68. Un flambeau was a carol I wanted to add to that list. It’s properly authentic in age and my own characters would have known it.
    I wimped out of the research necessary to discover if it had jumped the channel by the Regency.
    My son can play the trumpet. His instrument is actually trombone, but they switch him over when they’re short a trumpet.

    Reply
  69. Un flambeau was a carol I wanted to add to that list. It’s properly authentic in age and my own characters would have known it.
    I wimped out of the research necessary to discover if it had jumped the channel by the Regency.
    My son can play the trumpet. His instrument is actually trombone, but they switch him over when they’re short a trumpet.

    Reply
  70. Un flambeau was a carol I wanted to add to that list. It’s properly authentic in age and my own characters would have known it.
    I wimped out of the research necessary to discover if it had jumped the channel by the Regency.
    My son can play the trumpet. His instrument is actually trombone, but they switch him over when they’re short a trumpet.

    Reply
  71. I go to my own CDs starting with George Winston’s ‘Thanksgiving,’ ‘Autumn,’ and ‘December’ then to the Winter Solstice albums, then segue into more traditional stuff, preferably in non-traditional versions. This year I bought ‘Christmas Lounge’ – cool.

    Reply
  72. I go to my own CDs starting with George Winston’s ‘Thanksgiving,’ ‘Autumn,’ and ‘December’ then to the Winter Solstice albums, then segue into more traditional stuff, preferably in non-traditional versions. This year I bought ‘Christmas Lounge’ – cool.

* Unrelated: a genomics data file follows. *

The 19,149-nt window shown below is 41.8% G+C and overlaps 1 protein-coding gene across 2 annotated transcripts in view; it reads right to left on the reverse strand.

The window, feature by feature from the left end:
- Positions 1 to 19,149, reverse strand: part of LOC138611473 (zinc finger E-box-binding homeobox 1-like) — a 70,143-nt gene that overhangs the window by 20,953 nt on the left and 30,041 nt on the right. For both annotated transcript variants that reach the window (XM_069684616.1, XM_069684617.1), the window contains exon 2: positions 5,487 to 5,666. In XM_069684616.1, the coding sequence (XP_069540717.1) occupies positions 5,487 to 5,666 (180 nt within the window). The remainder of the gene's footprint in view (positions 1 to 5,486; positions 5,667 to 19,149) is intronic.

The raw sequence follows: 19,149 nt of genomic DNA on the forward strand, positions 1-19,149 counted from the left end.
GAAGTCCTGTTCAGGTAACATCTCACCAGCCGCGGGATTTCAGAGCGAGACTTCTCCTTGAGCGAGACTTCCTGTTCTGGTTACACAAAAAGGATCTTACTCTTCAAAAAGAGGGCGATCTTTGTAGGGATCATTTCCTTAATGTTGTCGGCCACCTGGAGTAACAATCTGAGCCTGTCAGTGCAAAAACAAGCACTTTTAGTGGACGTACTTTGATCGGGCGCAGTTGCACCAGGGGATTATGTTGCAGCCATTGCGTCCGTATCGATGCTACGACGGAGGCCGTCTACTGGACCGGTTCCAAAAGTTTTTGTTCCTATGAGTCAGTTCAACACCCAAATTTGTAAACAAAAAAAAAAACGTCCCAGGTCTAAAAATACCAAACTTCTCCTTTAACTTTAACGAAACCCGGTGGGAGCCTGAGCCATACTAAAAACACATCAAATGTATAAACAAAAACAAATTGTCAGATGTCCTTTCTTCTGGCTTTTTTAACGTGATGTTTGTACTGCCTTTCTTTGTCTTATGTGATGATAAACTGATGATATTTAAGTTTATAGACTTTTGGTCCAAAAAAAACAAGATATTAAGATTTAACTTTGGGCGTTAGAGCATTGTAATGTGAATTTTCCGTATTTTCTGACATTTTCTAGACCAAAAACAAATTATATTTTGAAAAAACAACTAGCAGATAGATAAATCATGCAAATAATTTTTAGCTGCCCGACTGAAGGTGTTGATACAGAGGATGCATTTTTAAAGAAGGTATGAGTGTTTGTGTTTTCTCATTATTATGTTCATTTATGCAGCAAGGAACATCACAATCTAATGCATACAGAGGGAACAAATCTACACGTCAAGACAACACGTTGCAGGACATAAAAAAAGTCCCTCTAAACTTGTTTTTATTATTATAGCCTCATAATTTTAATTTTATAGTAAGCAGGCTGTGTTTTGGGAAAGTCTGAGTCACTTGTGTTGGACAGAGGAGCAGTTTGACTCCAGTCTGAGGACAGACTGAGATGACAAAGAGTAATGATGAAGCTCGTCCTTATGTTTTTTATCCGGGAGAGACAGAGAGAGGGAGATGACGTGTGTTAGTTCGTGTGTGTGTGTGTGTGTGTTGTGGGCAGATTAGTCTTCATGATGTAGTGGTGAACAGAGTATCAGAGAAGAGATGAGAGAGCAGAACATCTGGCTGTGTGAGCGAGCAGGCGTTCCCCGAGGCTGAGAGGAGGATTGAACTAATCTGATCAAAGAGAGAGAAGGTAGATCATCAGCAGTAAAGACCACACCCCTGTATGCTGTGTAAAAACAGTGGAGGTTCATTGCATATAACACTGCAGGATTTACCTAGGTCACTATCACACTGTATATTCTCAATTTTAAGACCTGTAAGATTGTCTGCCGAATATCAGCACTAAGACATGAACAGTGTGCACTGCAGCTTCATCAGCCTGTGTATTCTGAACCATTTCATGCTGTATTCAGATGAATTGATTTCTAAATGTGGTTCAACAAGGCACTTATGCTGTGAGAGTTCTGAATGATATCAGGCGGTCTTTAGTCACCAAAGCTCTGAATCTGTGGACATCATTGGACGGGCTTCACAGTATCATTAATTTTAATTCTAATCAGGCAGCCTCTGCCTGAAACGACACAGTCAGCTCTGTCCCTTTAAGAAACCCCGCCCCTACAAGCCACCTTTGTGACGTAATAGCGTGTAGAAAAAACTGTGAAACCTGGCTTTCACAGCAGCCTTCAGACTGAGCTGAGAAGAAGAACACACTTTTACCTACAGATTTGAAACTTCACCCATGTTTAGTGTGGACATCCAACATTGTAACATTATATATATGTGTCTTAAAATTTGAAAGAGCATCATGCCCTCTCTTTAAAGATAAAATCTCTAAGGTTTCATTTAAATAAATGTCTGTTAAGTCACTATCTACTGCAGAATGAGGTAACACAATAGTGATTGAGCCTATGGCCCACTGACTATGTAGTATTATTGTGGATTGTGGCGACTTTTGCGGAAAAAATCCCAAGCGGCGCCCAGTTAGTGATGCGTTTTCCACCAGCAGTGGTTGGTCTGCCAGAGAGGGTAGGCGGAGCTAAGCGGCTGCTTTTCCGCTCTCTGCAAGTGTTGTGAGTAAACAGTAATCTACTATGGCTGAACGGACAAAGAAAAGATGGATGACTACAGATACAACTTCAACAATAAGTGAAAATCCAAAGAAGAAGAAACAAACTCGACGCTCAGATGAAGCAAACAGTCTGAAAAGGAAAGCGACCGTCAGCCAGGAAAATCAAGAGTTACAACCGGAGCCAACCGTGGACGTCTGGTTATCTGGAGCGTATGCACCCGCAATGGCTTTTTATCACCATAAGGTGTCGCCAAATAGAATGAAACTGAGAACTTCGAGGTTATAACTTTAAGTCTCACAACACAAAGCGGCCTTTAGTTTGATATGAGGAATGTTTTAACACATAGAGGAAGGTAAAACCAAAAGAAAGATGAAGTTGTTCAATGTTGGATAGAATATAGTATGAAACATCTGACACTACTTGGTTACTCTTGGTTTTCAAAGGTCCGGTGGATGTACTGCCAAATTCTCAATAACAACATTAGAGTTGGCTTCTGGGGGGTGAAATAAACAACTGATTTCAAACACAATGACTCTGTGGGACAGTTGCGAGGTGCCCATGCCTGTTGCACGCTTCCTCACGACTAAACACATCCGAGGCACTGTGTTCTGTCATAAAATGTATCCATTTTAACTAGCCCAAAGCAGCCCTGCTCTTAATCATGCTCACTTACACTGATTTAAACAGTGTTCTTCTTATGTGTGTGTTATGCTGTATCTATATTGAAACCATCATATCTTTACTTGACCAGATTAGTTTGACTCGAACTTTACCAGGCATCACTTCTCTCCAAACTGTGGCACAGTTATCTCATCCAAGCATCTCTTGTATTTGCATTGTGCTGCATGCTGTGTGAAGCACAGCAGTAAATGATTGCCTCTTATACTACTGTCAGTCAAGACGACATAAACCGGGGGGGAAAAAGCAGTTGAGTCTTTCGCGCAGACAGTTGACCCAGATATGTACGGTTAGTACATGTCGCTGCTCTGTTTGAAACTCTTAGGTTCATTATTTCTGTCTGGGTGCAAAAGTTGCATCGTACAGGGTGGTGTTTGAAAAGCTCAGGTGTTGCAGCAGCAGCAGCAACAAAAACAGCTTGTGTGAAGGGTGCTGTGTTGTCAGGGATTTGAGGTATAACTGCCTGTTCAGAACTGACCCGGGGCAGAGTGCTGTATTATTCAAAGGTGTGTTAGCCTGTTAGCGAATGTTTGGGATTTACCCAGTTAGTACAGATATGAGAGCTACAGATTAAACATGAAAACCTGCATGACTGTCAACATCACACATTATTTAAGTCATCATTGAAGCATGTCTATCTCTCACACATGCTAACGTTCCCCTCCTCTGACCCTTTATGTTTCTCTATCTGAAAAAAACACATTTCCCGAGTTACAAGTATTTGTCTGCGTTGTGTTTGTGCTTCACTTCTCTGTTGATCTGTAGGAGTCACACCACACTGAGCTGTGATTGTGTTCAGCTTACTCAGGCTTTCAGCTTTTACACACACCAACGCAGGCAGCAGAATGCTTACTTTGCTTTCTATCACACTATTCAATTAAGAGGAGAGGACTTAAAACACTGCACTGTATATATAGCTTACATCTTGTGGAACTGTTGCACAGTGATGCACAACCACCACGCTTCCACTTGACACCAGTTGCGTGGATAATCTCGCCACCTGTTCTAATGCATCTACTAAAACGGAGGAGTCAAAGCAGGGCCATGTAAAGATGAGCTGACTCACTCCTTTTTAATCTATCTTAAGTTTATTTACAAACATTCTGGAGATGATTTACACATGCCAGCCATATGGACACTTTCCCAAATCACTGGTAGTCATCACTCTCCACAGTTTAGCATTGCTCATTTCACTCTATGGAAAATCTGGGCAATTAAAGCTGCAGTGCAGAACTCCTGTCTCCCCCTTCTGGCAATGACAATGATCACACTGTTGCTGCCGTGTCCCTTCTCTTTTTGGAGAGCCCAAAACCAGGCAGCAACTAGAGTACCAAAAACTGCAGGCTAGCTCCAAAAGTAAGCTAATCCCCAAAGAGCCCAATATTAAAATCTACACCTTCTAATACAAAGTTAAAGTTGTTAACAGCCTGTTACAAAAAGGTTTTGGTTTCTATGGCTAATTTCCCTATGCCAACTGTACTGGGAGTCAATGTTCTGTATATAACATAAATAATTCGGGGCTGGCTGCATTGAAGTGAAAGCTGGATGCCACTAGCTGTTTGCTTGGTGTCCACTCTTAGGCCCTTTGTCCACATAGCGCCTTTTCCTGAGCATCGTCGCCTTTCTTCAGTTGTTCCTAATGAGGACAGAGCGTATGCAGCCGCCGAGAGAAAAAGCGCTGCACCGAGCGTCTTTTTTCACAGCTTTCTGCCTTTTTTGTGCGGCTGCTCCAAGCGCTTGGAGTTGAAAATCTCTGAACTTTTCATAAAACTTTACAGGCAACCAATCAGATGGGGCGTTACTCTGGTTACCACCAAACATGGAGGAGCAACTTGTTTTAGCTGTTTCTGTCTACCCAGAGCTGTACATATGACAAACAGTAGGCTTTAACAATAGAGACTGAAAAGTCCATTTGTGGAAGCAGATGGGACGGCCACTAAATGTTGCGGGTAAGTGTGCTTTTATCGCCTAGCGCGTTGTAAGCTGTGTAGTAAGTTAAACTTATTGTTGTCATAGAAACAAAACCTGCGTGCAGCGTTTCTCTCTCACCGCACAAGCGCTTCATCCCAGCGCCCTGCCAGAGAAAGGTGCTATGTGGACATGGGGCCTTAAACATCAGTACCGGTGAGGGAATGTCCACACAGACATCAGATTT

Reply
  73. I go to my own CDs starting with George Winston’s ‘Thanksgiving,’ ‘Autumn,’ and ‘December’ then to the Winter Solstice albums, then segue into more traditional stuff, preferably in non-traditional versions. This year I bought ‘Christmas Lounge’ – cool.

    Reply
  74. I go to my own CDs starting with George Winston’s ‘Thanksgiving,’ ‘Autumn,’ and ‘December’ then to the Winter Solstice albums, then segue into more traditional stuff, preferably in non-traditional versions. This year I bought ‘Christmas Lounge’ – cool.

    Reply
  75. I go to my own CDs starting with George Winston’s ‘Thanksgiving,’ ‘Autumn,’ and ‘December’ then to the Winter Solstice albums, then segue into more traditional stuff, preferably in non-traditional versions. This year I bought ‘Christmas Lounge’ – cool.

    Reply
  76. I’m thinking of maybe burning a couple of Christmas CDs from my playlist. Sorta exciting thought. I’ve never burned a CD.

    Reply
  77. I’m thinking of maybe burning a couple of Christmas CDs from my playlist. Sorta exciting thought. I’ve never burned a CD.

    Reply
  78. I’m thinking of maybe burning a couple of Christmas CDs from my playlist. Sorta exciting thought. I’ve never burned a CD.

    Reply
  79. I’m thinking of maybe burning a couple of Christmas CDs from my playlist. Sorta exciting thought. I’ve never burned a CD.